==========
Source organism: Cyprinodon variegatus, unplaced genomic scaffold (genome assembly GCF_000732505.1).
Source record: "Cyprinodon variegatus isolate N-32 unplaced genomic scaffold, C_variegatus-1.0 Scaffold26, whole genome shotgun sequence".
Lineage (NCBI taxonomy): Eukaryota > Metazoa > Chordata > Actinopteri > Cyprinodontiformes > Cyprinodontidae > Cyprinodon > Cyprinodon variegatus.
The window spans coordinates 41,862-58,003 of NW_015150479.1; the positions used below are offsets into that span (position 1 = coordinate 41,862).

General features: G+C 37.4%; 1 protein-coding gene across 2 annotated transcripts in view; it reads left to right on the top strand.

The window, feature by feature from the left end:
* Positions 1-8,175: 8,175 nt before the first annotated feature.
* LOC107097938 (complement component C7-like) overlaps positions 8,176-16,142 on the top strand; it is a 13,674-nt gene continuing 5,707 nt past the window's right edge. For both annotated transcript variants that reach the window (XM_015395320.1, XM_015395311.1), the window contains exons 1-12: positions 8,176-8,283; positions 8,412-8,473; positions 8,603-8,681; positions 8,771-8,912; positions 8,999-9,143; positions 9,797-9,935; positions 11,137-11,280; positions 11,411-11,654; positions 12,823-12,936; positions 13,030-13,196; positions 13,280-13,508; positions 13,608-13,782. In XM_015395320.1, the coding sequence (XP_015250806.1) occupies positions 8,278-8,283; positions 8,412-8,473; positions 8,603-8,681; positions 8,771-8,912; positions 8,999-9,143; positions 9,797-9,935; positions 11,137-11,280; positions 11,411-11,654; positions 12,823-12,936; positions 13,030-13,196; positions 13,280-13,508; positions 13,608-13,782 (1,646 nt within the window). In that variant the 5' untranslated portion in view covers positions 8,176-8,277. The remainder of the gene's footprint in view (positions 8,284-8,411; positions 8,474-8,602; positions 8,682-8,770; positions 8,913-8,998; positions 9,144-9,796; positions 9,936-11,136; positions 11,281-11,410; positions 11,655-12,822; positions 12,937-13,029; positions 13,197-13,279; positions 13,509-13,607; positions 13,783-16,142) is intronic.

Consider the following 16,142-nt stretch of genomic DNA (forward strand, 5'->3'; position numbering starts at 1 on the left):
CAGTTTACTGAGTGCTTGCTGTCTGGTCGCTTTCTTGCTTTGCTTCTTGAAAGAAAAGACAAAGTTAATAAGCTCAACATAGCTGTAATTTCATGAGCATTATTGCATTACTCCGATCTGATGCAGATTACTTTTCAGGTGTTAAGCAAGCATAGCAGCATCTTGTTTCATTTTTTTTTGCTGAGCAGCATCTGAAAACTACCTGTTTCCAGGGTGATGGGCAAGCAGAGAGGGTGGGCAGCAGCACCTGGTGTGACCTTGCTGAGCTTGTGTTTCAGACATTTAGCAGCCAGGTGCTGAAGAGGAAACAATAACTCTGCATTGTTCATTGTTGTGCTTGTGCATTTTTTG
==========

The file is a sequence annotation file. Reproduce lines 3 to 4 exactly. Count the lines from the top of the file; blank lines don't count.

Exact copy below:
Lineage (NCBI taxonomy): Eukaryota > Metazoa > Chordata > Actinopteri > Cyprinodontiformes > Cyprinodontidae > Cyprinodon > Cyprinodon variegatus.
The window spans coordinates 41,862-58,003 of NW_015150479.1; the positions used below are offsets into that span (position 1 = coordinate 41,862).